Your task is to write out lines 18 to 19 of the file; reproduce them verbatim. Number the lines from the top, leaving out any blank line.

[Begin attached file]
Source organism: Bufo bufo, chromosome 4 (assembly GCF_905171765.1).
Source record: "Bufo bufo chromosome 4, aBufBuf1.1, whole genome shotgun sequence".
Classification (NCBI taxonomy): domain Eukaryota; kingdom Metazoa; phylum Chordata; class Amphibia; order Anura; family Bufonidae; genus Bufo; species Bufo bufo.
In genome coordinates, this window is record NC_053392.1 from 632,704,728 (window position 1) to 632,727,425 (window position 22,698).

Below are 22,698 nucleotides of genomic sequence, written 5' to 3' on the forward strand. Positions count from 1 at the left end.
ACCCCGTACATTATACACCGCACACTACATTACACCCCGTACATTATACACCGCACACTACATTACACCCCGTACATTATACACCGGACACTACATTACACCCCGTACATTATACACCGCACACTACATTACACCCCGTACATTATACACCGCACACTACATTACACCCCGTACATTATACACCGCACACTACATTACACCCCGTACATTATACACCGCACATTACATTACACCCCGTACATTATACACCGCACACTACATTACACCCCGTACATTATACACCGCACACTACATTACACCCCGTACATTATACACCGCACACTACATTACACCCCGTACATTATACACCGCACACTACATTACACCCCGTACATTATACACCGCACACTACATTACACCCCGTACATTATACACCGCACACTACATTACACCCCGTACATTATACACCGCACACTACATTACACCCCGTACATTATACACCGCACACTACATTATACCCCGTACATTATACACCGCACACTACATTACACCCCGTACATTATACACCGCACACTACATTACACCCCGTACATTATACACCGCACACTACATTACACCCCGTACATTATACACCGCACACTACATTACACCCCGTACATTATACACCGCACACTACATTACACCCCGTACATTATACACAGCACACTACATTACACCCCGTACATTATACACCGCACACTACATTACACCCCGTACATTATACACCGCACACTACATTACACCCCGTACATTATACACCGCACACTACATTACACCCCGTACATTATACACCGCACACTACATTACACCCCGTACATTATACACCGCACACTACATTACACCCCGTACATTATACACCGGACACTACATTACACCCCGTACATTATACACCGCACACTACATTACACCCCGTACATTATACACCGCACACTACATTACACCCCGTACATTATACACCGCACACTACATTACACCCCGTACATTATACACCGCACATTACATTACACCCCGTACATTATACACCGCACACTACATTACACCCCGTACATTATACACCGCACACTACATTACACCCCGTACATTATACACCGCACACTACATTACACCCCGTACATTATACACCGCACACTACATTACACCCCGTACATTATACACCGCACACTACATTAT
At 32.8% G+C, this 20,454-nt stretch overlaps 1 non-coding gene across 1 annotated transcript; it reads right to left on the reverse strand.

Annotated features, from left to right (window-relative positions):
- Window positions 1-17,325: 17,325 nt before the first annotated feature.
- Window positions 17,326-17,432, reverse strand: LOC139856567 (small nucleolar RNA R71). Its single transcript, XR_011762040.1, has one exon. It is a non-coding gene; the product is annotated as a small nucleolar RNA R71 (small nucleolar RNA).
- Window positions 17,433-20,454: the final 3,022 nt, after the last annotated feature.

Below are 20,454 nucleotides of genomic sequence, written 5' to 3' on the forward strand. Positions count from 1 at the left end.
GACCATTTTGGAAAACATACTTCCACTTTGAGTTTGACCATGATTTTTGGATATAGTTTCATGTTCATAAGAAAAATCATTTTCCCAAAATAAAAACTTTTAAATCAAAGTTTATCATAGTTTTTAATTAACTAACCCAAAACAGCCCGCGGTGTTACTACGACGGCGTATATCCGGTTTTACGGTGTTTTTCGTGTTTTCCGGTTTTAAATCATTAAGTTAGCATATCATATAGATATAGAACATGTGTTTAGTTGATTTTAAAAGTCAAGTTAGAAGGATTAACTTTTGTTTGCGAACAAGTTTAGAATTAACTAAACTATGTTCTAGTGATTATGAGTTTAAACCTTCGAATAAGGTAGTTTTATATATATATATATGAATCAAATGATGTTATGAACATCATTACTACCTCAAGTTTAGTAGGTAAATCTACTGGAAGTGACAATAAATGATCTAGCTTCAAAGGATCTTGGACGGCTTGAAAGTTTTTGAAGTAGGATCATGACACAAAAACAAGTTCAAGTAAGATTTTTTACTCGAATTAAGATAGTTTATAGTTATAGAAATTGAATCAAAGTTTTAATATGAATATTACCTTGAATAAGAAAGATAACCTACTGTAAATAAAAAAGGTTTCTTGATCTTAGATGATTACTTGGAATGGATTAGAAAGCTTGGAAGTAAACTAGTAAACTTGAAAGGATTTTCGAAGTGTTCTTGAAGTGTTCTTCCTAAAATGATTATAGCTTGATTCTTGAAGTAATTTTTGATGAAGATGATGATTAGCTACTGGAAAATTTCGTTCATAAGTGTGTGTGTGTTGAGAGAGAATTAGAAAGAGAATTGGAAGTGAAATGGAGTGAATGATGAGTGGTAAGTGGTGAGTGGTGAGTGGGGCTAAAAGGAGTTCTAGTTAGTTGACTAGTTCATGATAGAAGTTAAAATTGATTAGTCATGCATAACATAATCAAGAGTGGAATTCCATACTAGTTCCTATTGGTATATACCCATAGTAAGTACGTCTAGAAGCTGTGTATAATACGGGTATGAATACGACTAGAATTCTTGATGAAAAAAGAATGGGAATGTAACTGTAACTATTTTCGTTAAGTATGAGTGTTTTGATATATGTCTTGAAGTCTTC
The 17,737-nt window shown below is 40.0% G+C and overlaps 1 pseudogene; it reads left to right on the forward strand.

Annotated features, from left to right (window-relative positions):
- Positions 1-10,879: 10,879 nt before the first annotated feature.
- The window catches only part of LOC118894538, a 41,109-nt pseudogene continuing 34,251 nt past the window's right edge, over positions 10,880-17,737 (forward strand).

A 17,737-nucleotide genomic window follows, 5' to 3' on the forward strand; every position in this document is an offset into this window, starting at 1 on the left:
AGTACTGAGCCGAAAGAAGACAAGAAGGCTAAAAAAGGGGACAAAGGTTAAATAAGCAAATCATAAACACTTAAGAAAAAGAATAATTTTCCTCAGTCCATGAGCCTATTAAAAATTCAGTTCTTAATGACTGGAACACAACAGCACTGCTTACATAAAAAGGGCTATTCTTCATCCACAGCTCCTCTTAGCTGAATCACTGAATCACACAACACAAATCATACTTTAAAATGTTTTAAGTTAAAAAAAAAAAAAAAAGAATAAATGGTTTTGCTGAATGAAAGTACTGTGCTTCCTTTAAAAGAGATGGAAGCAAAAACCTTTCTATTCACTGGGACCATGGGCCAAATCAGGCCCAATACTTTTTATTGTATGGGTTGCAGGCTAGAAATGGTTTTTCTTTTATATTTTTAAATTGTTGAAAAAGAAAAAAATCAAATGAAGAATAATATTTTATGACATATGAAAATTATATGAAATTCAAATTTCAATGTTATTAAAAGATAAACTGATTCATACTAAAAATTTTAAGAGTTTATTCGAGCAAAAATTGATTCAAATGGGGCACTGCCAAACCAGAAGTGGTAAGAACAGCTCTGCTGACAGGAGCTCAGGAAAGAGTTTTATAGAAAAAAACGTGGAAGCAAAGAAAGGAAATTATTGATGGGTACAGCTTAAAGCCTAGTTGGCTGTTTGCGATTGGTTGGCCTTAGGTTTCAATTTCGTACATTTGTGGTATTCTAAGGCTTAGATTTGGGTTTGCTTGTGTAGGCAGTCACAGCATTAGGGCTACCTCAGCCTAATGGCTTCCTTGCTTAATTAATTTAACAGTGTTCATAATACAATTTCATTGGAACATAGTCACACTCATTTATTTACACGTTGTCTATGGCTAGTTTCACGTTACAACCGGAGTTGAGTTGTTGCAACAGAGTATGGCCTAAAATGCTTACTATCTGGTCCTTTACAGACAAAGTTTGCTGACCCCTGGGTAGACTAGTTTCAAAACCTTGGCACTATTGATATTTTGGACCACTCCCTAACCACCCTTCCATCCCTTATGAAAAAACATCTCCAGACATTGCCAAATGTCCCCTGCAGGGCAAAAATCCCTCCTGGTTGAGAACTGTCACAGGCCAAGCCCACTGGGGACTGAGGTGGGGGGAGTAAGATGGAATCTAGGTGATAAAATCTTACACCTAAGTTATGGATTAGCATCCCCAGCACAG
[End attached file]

A 17,737-nucleotide genomic window follows, 5' to 3' on the forward strand; every position in this document is an offset into this window, starting at 1 on the left:
AGTACTGAGCCGAAAGAAGACAAGAAGGCTAAAAAAGGGGACAAAGGTTAAATAAGCAAATCATAAACACTTAAGAAAAAGAATAATTTTCCTCAGTCCATGAGCCTATTAAAAATTCAGTTCTTAATGACTGGAACACAACAGCACTGCTTACATAAAAAGGGCTATTCTTCATCCACAGCTCCTCTTAGCTGAATCACTGAATCACACAACACAAATCATACTTTAAAATGTTTTAAGTTAAAAAAAAAAAAAAAAGAATAAATGGTTTTGCTGAATGAAAGTACTGTGCTTCCTTTAAAAGAGATGGAAGCAAAAACCTTTCTATTCACTGGGACCATGGGCCAAATCAGGCCCAATACTTTTTATTGTATGGGTTGCAGGCTAGAAATGGTTTTTCTTTTATATTTTTAAATTGTTGAAAAAGAAAAAAATCAAATGAAGAATAATATTTTATGACATATGAAAATTATATGAAATTCAAATTTCAATGTTATTAAAAGATAAACTGATTCATACTAAAAATTTTAAGAGTTTATTCGAGCAAAAATTGATTCAAATGGGGCACTGCCAAACCAGAAGTGGTAAGAACAGCTCTGCTGACAGGAGCTCAGGAAAGAGTTTTATAGAAAAAAACGTGGAAGCAAAGAAAGGAAATTATTGATGGGTACAGCTTAAAGCCTAGTTGGCTGTTTGCGATTGGTTGGCCTTAGGTTTCAATTTCGTACATTTGTGGTATTCTAAGGCTTAGATTTGGGTTTGCTTGTGTAGGCAGTCACAGCATTAGGGCTACCTCAGCCTAATGGCTTCCTTGCTTAATTAATTTAACAGTGTTCATAATACAATTTCATTGGAACATAGTCACACTCATTTATTTACACGTTGTCTATGGCTAGTTTCACGTTACAACCGGAGTTGAGTTGTTGCAACAGAGTATGGCCTAAAATGCTTACTATCTGGTCCTTTACAGACAAAGTTTGCTGACCCCTGGGTAGACTAGTTTCAAAACCTTGGCACTATTGATATTTTGGACCACTCCCTAACCACCCTTCCATCCCTTATGAAAAAACATCTCCAGACATTGCCAAATGTCCCCTGCAGGGCAAAAATCCCTCCTGGTTGAGAACTGTCACAGGCCAAGCCCACTGGGGACTGAGGTGGGGGGAGTAAGATGGAATCTAGGTGATAAAATCTTACACCTAAGTTATGGATTAGCATCCCCAGCACAG